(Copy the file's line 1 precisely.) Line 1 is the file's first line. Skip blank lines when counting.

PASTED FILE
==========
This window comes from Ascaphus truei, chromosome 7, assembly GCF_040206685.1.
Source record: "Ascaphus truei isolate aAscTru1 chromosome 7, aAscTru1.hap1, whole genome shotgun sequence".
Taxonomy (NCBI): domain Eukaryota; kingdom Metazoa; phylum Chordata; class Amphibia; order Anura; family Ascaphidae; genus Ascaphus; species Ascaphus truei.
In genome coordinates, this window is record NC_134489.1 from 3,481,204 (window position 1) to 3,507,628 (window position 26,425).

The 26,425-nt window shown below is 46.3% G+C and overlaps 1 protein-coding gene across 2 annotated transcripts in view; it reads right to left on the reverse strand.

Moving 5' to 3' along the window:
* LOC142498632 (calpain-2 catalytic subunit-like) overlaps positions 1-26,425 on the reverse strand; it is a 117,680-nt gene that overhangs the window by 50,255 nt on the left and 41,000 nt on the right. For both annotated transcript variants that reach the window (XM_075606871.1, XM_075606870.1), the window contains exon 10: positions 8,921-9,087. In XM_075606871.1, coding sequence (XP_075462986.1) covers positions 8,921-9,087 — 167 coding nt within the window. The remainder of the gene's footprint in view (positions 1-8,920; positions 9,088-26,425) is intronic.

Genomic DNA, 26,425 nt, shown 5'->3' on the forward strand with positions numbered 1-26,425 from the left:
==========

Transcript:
This window comes from Ascaphus truei, chromosome 7, assembly GCF_040206685.1.